However, the court concluded a defendant has the burden of proving the affirmative defense of withdrawal from the conspiracy by a preponderance of evidence, and it is not the obligation of the Assistant U.S. Attorney to prove a particular defendant participated in the conspiracy during the limitations period; further, this requirement did not violate the Due Process Clause of the U.S. Constitution. The Court ruled that ‘unless an affirmative defense negates an element of the crime, the Government has no constitutional duty to overcome the defense beyond a reasonable doubt.’ A defendant would not be liable for the acts of the co-conspirators after an actual withdrawal from a conspiracy. Based upon such a principle, the defense lawyer contended an element of the crime of conspiracy is one’s membership and, therefore, when one withdraws it negates that component. The Court held the contrary is true and the proposition that one has withdrawn from a conspiracy does not negate any element of the crime since it presupposes there indeed was a conspiracy. In other words, the conspiracy still took place, but it establishes the point in time at which a defendant is no longer liable.

In summary, in order for a defendant to have had a complete defense to the within conspiracy charges, he had to prove by a preponderance of evidence his withdrawal occurred outside of the applicable statute of limitations period of time.”

–Sam Spital

22 students arrested in drug sting (Sam Spital)

COMMENTARY BY SAM SPITAL, CRIMINAL DEFENSE ATTORNEY- SAN DIEGO:

“Fox 5 digital news reported on December 12, 2012 an illegal drug ring was discovered by an undercover drug investigation in which officers posed as students in several high school campuses in the Temecula Valley area of Riverside County, a community adjacent to San Diego. In total there were 22 arrests of which 20 minors were taken to Juvenile Hall and 2 adult students taken into custody were arrested for sales of narcotics and child endangerment. Seized in the sting were cocaine, heroin, methamphetamine (meth), ecstasy, LSD, marijuana and illegal prescription drugs.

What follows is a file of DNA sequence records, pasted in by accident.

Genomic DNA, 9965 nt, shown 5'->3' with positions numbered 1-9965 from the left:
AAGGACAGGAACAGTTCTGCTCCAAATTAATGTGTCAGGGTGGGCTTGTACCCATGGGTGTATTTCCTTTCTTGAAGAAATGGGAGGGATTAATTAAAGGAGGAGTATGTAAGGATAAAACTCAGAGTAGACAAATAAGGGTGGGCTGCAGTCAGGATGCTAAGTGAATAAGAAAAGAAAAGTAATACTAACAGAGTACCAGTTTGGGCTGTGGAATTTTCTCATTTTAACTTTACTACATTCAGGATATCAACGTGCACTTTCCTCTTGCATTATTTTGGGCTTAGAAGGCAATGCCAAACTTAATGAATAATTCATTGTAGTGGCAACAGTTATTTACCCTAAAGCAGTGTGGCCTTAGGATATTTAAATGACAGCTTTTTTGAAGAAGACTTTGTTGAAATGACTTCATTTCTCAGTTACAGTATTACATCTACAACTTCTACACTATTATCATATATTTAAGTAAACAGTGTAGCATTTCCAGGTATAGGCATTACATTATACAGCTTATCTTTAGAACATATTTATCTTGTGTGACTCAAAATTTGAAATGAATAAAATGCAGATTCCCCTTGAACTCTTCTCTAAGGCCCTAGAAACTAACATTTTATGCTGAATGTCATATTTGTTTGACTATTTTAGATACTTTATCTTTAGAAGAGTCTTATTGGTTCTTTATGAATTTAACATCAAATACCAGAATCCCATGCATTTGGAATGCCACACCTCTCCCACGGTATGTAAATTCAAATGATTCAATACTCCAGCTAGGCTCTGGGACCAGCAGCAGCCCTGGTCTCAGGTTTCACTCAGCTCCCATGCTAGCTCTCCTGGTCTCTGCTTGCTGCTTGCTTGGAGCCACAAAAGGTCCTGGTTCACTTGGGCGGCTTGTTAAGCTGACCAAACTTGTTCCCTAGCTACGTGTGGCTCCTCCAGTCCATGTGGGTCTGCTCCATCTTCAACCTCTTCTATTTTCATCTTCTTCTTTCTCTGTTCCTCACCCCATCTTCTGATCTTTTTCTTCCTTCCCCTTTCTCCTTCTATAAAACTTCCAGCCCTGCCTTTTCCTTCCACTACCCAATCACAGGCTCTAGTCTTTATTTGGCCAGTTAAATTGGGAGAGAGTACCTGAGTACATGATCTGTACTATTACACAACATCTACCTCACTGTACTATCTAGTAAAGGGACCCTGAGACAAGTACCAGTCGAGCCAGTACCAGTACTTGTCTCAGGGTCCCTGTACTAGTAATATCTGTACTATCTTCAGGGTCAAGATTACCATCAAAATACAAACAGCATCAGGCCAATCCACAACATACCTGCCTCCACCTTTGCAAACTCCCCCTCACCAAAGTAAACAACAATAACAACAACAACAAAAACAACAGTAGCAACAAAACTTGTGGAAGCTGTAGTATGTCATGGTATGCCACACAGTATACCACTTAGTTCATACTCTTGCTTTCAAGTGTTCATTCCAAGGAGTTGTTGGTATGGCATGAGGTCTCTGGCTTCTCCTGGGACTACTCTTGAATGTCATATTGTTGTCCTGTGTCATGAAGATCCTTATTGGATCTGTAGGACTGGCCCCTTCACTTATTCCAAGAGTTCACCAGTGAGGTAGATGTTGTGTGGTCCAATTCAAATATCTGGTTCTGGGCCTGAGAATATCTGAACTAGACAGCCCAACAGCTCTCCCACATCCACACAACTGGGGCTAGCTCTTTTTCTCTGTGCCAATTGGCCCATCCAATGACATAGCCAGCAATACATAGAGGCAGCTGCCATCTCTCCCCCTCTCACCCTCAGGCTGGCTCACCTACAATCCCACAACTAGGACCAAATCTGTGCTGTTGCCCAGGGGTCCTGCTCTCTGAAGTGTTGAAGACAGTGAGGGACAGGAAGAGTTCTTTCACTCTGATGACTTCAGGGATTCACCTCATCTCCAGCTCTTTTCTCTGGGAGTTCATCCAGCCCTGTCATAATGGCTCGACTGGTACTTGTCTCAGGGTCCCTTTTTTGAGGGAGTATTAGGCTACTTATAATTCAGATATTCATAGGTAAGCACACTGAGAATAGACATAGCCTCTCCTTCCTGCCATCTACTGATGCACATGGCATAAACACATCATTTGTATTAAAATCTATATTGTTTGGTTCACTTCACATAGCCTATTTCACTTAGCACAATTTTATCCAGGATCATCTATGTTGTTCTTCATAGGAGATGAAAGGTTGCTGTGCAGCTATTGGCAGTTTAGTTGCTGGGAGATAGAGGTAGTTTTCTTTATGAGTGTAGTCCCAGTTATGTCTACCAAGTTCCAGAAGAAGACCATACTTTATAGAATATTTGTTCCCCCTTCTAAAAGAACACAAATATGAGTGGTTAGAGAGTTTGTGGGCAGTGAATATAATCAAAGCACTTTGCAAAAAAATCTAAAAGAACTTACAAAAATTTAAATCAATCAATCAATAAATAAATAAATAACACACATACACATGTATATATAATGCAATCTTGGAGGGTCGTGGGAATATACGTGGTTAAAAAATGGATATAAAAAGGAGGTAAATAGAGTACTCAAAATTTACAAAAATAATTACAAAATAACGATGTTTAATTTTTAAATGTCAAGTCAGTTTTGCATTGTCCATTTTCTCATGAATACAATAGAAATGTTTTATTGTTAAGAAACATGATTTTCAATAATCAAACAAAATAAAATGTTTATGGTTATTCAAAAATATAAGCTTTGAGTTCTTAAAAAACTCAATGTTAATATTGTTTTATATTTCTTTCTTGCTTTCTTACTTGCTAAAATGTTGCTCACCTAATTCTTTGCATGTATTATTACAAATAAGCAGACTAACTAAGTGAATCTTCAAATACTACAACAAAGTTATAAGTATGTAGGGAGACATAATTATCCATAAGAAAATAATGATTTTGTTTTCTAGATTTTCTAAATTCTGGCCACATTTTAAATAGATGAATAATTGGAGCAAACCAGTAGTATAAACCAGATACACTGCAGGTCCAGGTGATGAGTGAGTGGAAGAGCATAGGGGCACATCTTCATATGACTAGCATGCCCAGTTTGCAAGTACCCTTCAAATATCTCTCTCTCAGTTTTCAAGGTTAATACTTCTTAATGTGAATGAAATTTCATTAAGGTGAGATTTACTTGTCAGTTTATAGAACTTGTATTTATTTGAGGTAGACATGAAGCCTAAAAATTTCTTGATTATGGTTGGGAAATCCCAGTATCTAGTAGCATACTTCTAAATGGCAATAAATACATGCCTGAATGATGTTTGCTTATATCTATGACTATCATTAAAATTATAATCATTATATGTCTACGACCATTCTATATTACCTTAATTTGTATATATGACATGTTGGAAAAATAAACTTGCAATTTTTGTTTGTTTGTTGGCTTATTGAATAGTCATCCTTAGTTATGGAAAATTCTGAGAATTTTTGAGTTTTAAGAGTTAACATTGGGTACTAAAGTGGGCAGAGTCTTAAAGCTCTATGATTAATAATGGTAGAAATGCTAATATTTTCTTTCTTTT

It strains credulity that so many of our youth fall into the trap of experimenting with and/or using drugs to feel good. Life has many challenges, but equally true is the fact there are far greater opportunities. However, we have to question whether our schools are providing sufficient information, case studies and material in their curriculum as well as using appropriate resources to build self-esteem, positive values, goals and dreams to motivate students to achieve happiness. Instead, far too many students experiment with drugs in order to get ‘high.’ Substituting artificial, extremely dangerous and addictive drugs only to provide an extremely short lived result can only lead to a trap as in the case of quick sand, offering no long term pleasure, relief &/or remedy while posing the risk of a life time of further complications as well as death. Although so much money is spent to solve social ills and problems, it hardly seems to have had a sufficient impact to reduce the scourge of illegal possession, use and sales of drugs and narcotics.”

–Sam Spital

Teen Recruits Smuggling Drugs Across Border: Feds (Sam Spital)

COMMENTARY BY SAM SPITAL, CRIMINAL DEFENSE ATTORNEY SAN DIEGO: